Adult obesity rates increased in 37 states in the past year, according to the fifth annual F as in Fat: How Obesity Policies Are Failing in America, 2008 report from the Trust for America’s Health (TFAH) and the Robert Wood Johnson Foundation (RWJF). Rates rose for a second consecutive year in 24 states and for a third consecutive year in 19 states. No state saw a decrease. Though many promising policies have emerged to promote physical activity and good nutrition in communities, the report concludes that they are not being adopted or implemented at levels needed to turn around this health crisis.
More than 25 percent of adults are obese in 28 states, which is an increase from 19 states last year. More than 20 percent of adults are obese in every state except Colorado. In 1991, no state had an obesity rate above 20 percent. In 1980, the national average of obese adults was 15 percent. Now, an estimated two-thirds of American adults are overweight or obese, and an estimated 23 million children are either overweight or obese (the report does not include new state-level data for children this year).
The F as in Fat report finds that rates of type 2 diabetes, a disease typically associated with obesity, grew in 26 states last year. Four states now have diabetes rates that are above 10 percent, and all 10 states with the highest rates of diabetes and hypertension are in the South. The report also found a relationship between poverty and obesity levels. Seven of the 10 states with the highest obesity rates are also in the top 10 for highest poverty rates.
"America’s future depends on the health of our country. The obesity epidemic is lowering our productivity and dramatically increasing our health care costs. Our analysis shows that we're not treating the obesity epidemic with the urgency it deserves,” said Jeff Levi, Ph.D., executive director of TFAH. “Even though communities have started taking action, considering the scope of the problem, the country’s response has been severely limited. For significant change to happen, combating obesity must become a national priority.”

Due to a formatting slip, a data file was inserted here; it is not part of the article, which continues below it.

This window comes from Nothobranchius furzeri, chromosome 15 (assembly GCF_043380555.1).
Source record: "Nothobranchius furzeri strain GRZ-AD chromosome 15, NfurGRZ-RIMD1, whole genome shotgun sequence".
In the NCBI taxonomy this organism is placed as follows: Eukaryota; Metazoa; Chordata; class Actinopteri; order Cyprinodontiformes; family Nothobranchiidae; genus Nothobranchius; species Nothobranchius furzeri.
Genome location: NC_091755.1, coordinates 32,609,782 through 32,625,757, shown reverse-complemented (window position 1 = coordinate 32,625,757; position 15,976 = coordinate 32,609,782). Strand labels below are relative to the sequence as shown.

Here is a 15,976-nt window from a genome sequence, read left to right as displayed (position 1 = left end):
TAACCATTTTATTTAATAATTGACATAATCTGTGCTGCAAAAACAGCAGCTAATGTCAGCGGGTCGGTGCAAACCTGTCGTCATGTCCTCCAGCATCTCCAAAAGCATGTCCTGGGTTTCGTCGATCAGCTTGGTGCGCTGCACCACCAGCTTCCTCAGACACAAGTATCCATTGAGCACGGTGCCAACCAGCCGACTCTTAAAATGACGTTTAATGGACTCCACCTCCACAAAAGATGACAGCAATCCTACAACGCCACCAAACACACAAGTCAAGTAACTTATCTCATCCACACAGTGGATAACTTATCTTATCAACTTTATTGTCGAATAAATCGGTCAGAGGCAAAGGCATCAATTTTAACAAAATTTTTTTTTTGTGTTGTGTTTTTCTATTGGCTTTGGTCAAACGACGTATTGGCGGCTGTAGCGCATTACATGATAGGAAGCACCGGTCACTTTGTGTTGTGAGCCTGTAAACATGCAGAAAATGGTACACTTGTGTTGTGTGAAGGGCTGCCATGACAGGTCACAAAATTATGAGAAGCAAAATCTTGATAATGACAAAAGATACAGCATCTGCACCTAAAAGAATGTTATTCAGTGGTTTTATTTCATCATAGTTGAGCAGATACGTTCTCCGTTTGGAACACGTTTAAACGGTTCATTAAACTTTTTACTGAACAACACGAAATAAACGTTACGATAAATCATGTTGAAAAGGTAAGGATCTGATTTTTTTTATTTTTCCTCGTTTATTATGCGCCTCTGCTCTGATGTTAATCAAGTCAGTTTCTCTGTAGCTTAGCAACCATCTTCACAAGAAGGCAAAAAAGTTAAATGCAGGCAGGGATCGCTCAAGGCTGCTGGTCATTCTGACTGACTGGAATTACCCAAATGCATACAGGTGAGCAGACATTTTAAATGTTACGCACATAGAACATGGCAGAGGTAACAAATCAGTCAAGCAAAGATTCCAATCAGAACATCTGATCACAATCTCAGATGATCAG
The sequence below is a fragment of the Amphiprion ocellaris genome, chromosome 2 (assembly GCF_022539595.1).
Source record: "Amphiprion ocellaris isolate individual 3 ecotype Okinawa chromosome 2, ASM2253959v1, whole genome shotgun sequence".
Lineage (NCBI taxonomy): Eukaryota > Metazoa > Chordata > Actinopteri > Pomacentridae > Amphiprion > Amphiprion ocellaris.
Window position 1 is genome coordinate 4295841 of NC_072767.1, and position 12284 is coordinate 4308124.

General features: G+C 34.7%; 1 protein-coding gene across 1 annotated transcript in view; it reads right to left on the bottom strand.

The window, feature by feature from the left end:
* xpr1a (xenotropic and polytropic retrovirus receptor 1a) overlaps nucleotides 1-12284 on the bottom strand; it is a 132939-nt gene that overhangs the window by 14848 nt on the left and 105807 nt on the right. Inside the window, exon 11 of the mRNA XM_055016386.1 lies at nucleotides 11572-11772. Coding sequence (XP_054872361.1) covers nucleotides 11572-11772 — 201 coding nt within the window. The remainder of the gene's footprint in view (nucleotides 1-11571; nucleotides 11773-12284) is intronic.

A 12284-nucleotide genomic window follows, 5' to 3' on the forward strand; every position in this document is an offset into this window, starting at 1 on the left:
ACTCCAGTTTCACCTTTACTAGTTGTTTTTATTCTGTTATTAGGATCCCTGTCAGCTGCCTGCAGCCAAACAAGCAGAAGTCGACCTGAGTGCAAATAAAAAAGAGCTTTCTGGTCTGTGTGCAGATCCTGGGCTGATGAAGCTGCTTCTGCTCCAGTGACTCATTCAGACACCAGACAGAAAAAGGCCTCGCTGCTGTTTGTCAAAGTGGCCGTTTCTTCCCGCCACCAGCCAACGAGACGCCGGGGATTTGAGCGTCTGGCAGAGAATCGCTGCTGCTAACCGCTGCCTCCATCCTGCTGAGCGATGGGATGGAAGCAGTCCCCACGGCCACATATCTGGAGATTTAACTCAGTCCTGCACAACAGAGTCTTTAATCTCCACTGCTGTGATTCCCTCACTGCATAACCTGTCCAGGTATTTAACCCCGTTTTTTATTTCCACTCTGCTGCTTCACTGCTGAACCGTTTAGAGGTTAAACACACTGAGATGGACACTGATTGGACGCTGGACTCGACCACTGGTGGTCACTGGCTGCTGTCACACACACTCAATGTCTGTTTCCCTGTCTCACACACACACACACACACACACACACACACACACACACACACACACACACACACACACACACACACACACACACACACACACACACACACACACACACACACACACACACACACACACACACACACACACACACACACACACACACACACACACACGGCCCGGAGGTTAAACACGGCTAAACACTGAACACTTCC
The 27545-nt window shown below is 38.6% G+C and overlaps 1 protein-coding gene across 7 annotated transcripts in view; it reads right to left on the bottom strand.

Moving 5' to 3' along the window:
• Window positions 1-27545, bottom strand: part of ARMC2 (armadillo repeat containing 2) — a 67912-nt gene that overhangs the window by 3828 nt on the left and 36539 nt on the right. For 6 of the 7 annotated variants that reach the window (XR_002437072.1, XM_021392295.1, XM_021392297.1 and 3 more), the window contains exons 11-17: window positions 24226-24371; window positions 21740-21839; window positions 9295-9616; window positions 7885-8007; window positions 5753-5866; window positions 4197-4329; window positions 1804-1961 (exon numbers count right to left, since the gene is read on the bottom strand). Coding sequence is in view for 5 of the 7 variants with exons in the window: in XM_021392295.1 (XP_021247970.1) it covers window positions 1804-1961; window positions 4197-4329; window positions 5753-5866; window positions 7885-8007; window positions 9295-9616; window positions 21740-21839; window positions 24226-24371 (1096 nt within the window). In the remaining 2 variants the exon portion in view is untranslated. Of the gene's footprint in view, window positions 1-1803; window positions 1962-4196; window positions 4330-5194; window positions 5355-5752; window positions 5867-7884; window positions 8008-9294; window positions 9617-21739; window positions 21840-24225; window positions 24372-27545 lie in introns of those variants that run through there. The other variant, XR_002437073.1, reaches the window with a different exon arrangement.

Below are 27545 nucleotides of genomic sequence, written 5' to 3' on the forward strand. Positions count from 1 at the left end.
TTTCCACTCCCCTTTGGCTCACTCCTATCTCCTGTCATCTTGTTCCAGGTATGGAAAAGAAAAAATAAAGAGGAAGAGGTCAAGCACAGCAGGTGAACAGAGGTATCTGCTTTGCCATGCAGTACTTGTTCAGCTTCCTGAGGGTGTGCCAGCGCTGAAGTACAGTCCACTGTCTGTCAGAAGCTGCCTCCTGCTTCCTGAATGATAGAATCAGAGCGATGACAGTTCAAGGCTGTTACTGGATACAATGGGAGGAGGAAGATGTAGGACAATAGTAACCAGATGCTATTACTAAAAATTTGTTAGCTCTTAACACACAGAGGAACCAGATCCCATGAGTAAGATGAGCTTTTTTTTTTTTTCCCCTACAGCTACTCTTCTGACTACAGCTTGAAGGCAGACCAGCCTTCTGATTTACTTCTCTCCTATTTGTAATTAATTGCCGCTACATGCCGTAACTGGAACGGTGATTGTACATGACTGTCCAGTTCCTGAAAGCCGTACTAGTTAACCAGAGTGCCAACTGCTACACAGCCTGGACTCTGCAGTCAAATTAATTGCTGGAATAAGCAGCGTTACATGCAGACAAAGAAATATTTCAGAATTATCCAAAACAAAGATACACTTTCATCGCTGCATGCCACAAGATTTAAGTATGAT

The F as in Fat report is a follow-up analysis of the annual Behavioral Risk Factor Surveillance Survey (BRFSS) by the federal Centers for Disease Control and Prevention (CDC). The latest survey results showed Mississippi with the highest rate of obesity and Colorado with the lowest rate. Eleven of the 15 states with the highest obesity rates are in the South. Northeastern and Western states continue to have the lowest obesity rates. F as in Fat provides a trend analysis of the BRFSS data using a methodology recommended by the CDC. Rankings are based on three years of data (2005-07) that are averaged for each state’s obesity rate. This methodology reflects a truer representation of the data for comparative purposes in order to rank states and examine changes over time.
The report also provides an annual review of state and federal policies aimed at reducing or preventing obesity in children and adults.It shows that many policies are missing critical components or require a more comprehensive approach to be truly effective. Among the examples highlighted:
- While all 50 states and the District of Columbia have passed laws related to physical education and/or physical activity in schools, only 13 states include enforceability language. Of these states, only four have sanctions or penalties if the laws are not implemented.
- While the Dietary Guidelines for Americans were updated in 2005, the U.S. Department of Agriculture (USDA) school meal program has yet to adopt the recommendations.
- Eighteen states have enacted legislation requiring school meals to exceed USDA nutrition standards. However, only seven of these laws have specific enforcement provisions, and only two state laws include sanctions if its requirements are not met.
- Ten states do not include specific coverage for nutrition assessment and counseling for obese or overweight children in their Medicaid programs (Early and Periodic Screening, Diagnostic and Treatment (EPSDT) benefits).
- Twenty states explicitly do not cover nutritional assessment and consultation for obese adults under Medicaid.
- Only Georgia and Vermont have specific guidelines for treating obese adults in their Medicaid programs. In Nebraska and South Carolina, the Medicaid programs specifically state that obesity is not an illness and is therefore not covered.
- Forty-five states allow using obesity or health status as a risk factor to deny coverage or raise premiums. Only five states do not allow using obesity or health status to deny coverage or raise premiums.
“Despite widespread acknowledgement that obesity is endangering the health of millions of Americans, the country is still failing to respond clearly or comprehensively,” said Risa Lavizzo-Mourey, M.D., M.B.A., RWJF president and C.E.O. “We must work together, governments, schools and communities, to improve nutrition and increase physical activity for all ages. We must ensure that strong policies are implemented and enforced in every state, not only to help reverse existing obesity rates, but to prevent obesity among our nation’s children—and generations to come.”